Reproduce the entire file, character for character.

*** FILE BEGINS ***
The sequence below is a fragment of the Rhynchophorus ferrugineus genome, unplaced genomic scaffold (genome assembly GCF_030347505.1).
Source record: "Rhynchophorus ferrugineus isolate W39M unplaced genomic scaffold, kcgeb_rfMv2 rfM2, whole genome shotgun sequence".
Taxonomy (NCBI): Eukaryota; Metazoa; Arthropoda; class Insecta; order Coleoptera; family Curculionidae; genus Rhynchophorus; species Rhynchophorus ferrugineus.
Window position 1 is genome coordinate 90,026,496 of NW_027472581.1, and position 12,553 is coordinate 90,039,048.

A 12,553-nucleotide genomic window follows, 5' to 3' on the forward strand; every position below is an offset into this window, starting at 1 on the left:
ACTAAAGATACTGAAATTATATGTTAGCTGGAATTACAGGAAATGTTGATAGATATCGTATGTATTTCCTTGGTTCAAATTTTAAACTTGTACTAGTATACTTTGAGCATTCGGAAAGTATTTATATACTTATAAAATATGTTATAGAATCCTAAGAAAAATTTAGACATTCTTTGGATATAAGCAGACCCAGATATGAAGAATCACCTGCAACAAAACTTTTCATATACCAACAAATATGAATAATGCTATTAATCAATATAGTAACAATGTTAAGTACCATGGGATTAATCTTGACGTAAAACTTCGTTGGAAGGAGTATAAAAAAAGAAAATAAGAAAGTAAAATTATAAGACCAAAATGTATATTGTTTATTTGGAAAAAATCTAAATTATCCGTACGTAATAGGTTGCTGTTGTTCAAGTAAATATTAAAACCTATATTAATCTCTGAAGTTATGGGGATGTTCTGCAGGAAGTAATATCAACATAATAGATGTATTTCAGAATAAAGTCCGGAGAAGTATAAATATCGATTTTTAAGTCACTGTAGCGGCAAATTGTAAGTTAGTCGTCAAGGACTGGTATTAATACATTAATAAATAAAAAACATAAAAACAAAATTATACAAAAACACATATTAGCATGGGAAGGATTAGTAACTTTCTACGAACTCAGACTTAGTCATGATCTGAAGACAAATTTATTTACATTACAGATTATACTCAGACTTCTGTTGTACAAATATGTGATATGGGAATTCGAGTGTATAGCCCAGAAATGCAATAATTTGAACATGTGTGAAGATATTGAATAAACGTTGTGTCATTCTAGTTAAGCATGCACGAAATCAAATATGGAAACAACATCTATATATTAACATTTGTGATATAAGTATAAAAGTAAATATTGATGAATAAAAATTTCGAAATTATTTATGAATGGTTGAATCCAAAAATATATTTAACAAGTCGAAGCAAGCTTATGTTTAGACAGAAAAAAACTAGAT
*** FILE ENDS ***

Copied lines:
The sequence below is a fragment of the Rhynchophorus ferrugineus genome, unplaced genomic scaffold (genome assembly GCF_030347505.1).
Source record: "Rhynchophorus ferrugineus isolate W39M unplaced genomic scaffold, kcgeb_rfMv2 rfM2, whole genome shotgun sequence".
Taxonomy (NCBI): Eukaryota; Metazoa; Arthropoda; class Insecta; order Coleoptera; family Curculionidae; genus Rhynchophorus; species Rhynchophorus ferrugineus.
Window position 1 is genome coordinate 90,026,496 of NW_027472581.1, and position 12,553 is coordinate 90,039,048.

A 12,553-nucleotide genomic window follows, 5' to 3' on the forward strand; every position below is an offset into this window, starting at 1 on the left:
ACTAAAGATACTGAAATTATATGTTAGCTGGAATTACAGGAAATGTTGATAGATATCGTATGTATTTCCTTGGTTCAAATTTTAAACTTGTACTAGTATACTTTGAGCATTCGGAAAGTATTTATATACTTATAAAATATGTTATAGAATCCTAAGAAAAATTTAGACATTCTTTGGATATAAGCAGACCCAGATATGAAGAATCACCTGCAACAAAACTTTTCATATACCAACAAATATGAATAATGCTATTAATCAATATAGTAACAATGTTAAGTACCATGGGATTAATCTTGACGTAAAACTTCGTTGGAAGGAGTATAAAAAAAGAAAATAAGAAAGTAAAATTATAAGACCAAAATGTATATTGTTTATTTGGAAAAAATCTAAATTATCCGTACGTAATAGGTTGCTGTTGTTCAAGTAAATATTAAAACCTATATTAATCTCTGAAGTTATGGGGATGTTCTGCAGGAAGTAATATCAACATAATAGATGTATTTCAGAATAAAGTCCGGAGAAGTATAAATATCGATTTTTAAGTCACTGTAGCGGCAAATTGTAAGTTAGTCGTCAAGGACTGGTATTAATACATTAATAAATAAAAAACATAAAAACAAAATTATACAAAAACACATATTAGCATGGGAAGGATTAGTAACTTTCTACGAACTCAGACTTAGTCATGATCTGAAGACAAATTTATTTACATTACAGATTATACTCAGACTTCTGTTGTACAAATATGTGATATGGGAATTCGAGTGTATAGCCCAGAAATGCAATAATTTGAACATGTGTGAAGATATTGAATAAACGTTGTGTCATTCTAGTTAAGCATGCACGAAATCAAATATGGAAACAACATCTATATATTAACATTTGTGATATAAGTATAAAAGTAAATATTGATGAATAAAAATTTCGAAATTATTTATGAATGGTTGAATCCAAAAATATATTTAACAAGTCGAAGCAAGCTTATGTTTAGACAGAAAAAAACTAGAT